Nils Norén: Master Chef and MentorMay 24, 2017
Everything from Nils Norén’s perspective starts from the diner’s seat.
A Swedish chef trained in the French tradition, Norén believes that every decision made in the kitchen has a consequence, but nothing matters if the dining experience doesn’t live up to his guests’ expectations. Because of that, he takes time to ensure every action in a restaurant – from the front of the house to the back of house and back again – comes together to delight everyone who selects that restaurant.
“To me, it’s a conscience decision,” Norén said. “I want to know everything. I didn’t only want to know only one area of the kitchen. From a general perspective, everything you put into the restaurant just matters. If I have enough knowledge, I can better create a full experience and execute it for a guest.”
For the past couple of years, Norén has been working as culinary director for Absolute Culinary by Asil, which provides restaurants food and beverage advisory and support services. Though the parent company is headquartered in Singapore, the chef continues to operate from his base in New York City, where he’s lived since arriving from Sweden in 1995 to join the culinary team at the acclaimed Aquavit restaurant.
Norén has cooked on every continent except Antarctica – but he’s still got his eye on adding that to his resume someday.
“When you step out of your comfort zone, you experience and see new ingredients and different cultures; that’s what I’ve probably learned the most,” said Norén, noting that those hands-on experiences have made him more well-rounded across multiple cuisines.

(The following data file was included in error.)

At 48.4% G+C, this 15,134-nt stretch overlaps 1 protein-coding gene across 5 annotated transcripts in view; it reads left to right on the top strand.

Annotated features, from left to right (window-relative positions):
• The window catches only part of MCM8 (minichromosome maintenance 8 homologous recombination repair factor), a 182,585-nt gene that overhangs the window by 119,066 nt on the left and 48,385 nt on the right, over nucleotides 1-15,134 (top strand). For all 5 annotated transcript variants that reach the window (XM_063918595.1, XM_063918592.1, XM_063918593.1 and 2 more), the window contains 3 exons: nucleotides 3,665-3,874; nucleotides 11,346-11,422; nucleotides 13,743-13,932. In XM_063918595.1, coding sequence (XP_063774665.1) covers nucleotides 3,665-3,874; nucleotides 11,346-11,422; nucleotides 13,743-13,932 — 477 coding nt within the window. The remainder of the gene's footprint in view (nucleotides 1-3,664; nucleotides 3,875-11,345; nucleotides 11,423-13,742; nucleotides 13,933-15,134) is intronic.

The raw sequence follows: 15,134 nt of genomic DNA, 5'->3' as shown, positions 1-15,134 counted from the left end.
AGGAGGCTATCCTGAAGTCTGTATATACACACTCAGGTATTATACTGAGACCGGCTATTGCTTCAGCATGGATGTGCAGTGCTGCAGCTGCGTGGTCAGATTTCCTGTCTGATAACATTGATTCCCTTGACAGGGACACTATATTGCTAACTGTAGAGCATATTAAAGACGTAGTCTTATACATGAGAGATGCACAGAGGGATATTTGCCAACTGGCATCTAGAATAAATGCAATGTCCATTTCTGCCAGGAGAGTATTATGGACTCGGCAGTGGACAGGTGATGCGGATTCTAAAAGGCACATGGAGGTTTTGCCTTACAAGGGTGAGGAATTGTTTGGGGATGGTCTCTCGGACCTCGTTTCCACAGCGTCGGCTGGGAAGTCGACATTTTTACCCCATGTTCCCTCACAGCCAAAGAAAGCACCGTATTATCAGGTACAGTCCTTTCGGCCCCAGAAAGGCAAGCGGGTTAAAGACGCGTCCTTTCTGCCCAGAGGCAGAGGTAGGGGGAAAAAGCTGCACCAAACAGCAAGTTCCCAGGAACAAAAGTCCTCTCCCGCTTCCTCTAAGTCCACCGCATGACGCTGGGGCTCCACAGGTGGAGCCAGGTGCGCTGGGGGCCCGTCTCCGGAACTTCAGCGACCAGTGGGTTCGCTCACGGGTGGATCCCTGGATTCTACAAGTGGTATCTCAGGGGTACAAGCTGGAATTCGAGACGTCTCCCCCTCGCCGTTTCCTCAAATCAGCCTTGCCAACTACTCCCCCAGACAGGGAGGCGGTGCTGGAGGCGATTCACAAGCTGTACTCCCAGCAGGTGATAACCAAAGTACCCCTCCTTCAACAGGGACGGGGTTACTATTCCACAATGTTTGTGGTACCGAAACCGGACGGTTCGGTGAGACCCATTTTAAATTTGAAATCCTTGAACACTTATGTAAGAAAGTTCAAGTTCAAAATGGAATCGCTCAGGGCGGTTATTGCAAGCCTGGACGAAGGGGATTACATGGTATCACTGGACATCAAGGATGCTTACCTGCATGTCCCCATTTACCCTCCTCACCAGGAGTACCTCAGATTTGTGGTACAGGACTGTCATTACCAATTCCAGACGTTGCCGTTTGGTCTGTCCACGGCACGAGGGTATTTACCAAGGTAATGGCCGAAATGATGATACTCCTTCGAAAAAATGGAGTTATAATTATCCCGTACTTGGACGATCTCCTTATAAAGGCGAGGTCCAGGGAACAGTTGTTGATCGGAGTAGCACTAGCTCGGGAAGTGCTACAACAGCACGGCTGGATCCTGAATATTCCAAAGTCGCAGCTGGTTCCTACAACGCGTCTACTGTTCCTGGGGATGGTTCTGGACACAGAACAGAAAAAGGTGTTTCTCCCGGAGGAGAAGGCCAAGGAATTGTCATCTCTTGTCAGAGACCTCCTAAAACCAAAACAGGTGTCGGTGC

Everywhere he’s cooked, the Stockholm-born chef has found a way to build on his initial culinary lessons in his hometown Gävle culinary school to bring a touch of his heritage to everything he does. As he notes, “There’s always flavors that you can use, or techniques as well.”
A Touch of Sweden Everywhere
These days, Norén’s work calendar has him hopscotching the globe with projects to develop a beverage program for a hotel in Bali and to create the food and beverage menus for a nine-villa boutique resort in Jamaica. Right there in the Caribbean he finds one of the most beloved ingredients in Swedish baking: allspice, which grows natively in the lush tropical climate.
Thanks to his Swedish roots, Norén immediately knows how to integrate this aromatic spice – known locally there as the Jamaica pepper – into inventive dishes and even cocktails. But he’s still a Swedish chef in the native land of reggae music, which, perhaps oddly, makes him feel even more like home.
Norén talks a little more, revealing that his path to the kitchen didn’t necessarily come from holiday family dinners (though there were many) or from cooking with his grandmother. Instead, as a teen, Norén was certain he’d be a musician, as he spent his days playing guitar and percussion in a reggae band.
“At some point, I realized I wasn’t going to earn a living at this,” he said with a chuckle. “Two weeks later – really – I woke up, said I was going to culinary school, and I never looked back.”
He sees many parallels between the art of music and the art of cooking.
“You’re kind of performing for everyone dining in the restaurant,” Norén said. “When you’re in the restaurant, you get the sense of completeness. You want most of them to leave happy.”
Crossing the Atlantic to Cook in America
Norén almost didn’t decide to settle in New York.